Canning Continuing Line Of Stellar Bruins Righthanders

LOS ANGELES—Under the direction of coach John Savage, UCLA has built an elite program based on pitching and defense. The lineage of Bruins’ aces includes first-rounders, such as Gerrit Cole, Trevor Bauer and James Kaprielian, as well as elite college pitchers, such as Adam Plutko and Nick Vander Tuig.

Friday, in the first game of the Dodger Stadium Classic, sophomore righthander Griffin Canning showed he might be the pitcher to continue the line. Facing No. 24 Mississippi State and potential first-rounder Dakota Hudson, Canning embraced the moment and delivered a gem. He carried a shutout in the ninth inning, ultimately settling for the victory, as No. 14 UCLA defeated Mississippi State, 2-1, at Jackie Robinson Stadium.

“It’s fun to be a part of because he knows what’s been here,” Savage said. “He knows the standards and he’s certainly a guy that could be living up to those throughout his UCLA career.”

Canning struck out a career-high 12 batters in 8 2/3 innings, holding the Bulldogs to one run on five hits and two walks. He was in command from the start, using his four-pitch arsenal to silence a talented lineup.

With the victory, Canning improved to 2-0, 1.74. He has struck out 26 batters and walked four in 20 2/3 innings this year. The Bruins are now 14-0 in Canning’s starts.

Canning said Friday was the best his stuff has been during his college career.

“It’s just one of those nights where everything’s kind of going my way, even the balls they’re squaring up finding guys in the field,” he said. “It definitely felt good.”

Canning threw his fastball 90-92 mph, and showed a good feel for his offspeed offerings. Savage said with all his pitches working and his ever-present pitchability, Canning was a dream to call pitches for.

“You can say it’s a plus change, you can say it’s the fastball command, you can say that curveball is pretty good, that slider can put away guys,” Savage said. “So, (he’s a) very good athlete, very competitive off the mound, really how you would draw a guy up, a college pitcher.

“I think he’s advanced in terms of his pitchability, and I think you saw it pretty much on display tonight. He can elevate the ball when he wants to, he can run the ball down when he wants to.”

While UCLA came away with the victory, the scouts who came to see Hudson (7 IP, 5 H, 2 R, 1 ER, 3 BB, 6 K) were not disappointed. The righthander did not have his sharpest command Friday, but was never flustered and worked out of trouble. He ran his fastball up to 96 mph, and held his velocity throughout his 105-pitch outing. His cutter, which sat 89-90 mph, was an especially difficult pitch for the Bruins to handle.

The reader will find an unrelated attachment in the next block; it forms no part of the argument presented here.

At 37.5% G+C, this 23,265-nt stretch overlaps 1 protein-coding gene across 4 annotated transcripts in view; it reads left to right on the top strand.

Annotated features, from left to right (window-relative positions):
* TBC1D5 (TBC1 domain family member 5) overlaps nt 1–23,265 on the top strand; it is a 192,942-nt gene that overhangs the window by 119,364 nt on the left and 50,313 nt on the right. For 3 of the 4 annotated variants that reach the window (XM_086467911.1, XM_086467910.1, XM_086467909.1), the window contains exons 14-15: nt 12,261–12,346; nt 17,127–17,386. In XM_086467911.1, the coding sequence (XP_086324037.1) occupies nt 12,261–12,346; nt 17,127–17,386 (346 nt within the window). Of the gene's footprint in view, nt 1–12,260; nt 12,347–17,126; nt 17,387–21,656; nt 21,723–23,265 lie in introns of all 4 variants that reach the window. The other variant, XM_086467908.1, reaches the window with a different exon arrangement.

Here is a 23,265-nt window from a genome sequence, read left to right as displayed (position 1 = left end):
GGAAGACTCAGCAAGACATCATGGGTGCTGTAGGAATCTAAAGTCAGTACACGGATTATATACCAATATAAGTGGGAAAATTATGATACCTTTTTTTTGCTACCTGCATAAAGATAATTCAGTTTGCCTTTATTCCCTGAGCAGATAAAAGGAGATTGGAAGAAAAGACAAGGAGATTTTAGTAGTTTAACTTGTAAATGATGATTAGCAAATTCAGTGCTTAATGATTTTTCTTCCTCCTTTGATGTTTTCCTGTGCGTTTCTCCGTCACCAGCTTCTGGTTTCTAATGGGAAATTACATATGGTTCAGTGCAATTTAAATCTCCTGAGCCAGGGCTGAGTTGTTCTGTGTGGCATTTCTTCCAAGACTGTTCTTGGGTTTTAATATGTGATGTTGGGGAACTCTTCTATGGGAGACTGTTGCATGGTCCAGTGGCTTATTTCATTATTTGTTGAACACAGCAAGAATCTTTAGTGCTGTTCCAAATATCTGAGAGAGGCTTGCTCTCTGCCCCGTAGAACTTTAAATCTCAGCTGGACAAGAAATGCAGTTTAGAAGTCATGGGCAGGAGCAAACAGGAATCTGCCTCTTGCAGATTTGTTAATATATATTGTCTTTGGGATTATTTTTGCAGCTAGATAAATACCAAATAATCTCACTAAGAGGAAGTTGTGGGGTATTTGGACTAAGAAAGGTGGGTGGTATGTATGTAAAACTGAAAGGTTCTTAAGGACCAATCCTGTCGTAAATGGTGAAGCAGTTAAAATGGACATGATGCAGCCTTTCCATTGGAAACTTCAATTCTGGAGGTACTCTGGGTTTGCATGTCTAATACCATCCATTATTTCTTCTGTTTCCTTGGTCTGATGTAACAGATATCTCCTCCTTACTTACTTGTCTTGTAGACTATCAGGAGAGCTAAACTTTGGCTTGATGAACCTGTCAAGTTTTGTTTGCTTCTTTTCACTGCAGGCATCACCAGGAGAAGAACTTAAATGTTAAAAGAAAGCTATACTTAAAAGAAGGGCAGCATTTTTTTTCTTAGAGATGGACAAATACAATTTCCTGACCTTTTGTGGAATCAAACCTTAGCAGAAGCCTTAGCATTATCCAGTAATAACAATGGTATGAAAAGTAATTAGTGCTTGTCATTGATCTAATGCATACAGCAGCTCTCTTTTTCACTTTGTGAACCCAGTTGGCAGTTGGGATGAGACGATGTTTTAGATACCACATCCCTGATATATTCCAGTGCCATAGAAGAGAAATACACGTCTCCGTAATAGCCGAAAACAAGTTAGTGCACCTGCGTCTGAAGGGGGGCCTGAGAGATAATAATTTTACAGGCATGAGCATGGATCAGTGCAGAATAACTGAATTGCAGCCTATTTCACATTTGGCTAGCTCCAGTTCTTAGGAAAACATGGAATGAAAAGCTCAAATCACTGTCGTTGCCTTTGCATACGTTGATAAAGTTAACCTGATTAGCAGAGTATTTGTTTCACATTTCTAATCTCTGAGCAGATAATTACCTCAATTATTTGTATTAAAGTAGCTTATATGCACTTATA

“He kept his team in the game just as much as Canning did,” Savage said. “Those two guys are pretty good.”

Canning, a Freshman All-American last season, was making the first Friday night start of his career. Righthander Grant Dyer, UCLA’s Opening Day starter, was sidelined by an oblique injury, pushing Canning up a day. He said he didn’t approach the assignment any differently because the Bruins believe they have a rotation of No. 1 starters.

Canning’s mindset worked. The stands were packed with scouts, including several high-level decision makers, and a ranked opponent was in the visiting dugout. But he just calmly went about his business, controlling the game throughout the night.

Mississippi State did not get two baserunners in one inning until the sixth, when Canning gave up a pair of singles. But he struck out Nathaniel Lowe and Brent Rooker, the Bulldogs third and fourth hitters, to end the inning unscathed.

That mini-jam stood as Mississippi State’s biggest threat until the ninth inning, when pinch hitter Jake Mangum drew a one-out walk and moved up to second on a fielder’s choice. Infielder Ryan Gridley drove a double to left, scoring Mangum and ending Canning’s night.

Canning threw 135 pitches, making it one of the longer starts made by a UCLA pitcher not named Trevor Bauer in recent memory. Savage said he considered taking Canning out after eight innings, but felt comfortable allowing him to pitch so deep into the game because his inning-by-inning pitch counts were low.

Savage said he knew Canning wanted the opportunity to finish the game without asking. Canning wears No. 55, the same number Orel Hershiser wore during his playing career, a fact Savage said is not a coincidence.

“He wanted the ball, he’s a bulldog,” Savage said. “I mean, that’s why he wears 55. We all know who wore 55, we can figure that one out. The way he pitches, Orel’s his guy and that’s the guy he wants to look up to.”

Once Canning exited the game, the drama was only beginning, however. With a pair of lefthanded hitters coming up, Savage called on tall, hard-throwing righthander Tucker Forbes. But Forbes hit both batters to load the bases. With the tying run on third base, Savage turned to freshman closer Brian Gadsby, who ended the game with a three-pitch strikeout.

“I was pretty pumped up, everyone was,” Canning said. “That was really big for Brian. He’s a freshman, to get him into that situation and for him to do that, that was awesome to see.”

Gadsby’s appearance was the final piece of a stellar night of pitching in Westwood. That kind of performance has become the expectation at UCLA, and Canning appears to be more than ready to set the example for the next generation of Bruins pitchers.

“I would think, sitting back there, if you like pitching, that’s somebody you would want to watch and even if you’re a young pitcher, to take a look at,” Savage said. “There’s a lot of characteristics that I think any pitcher would want to have.”

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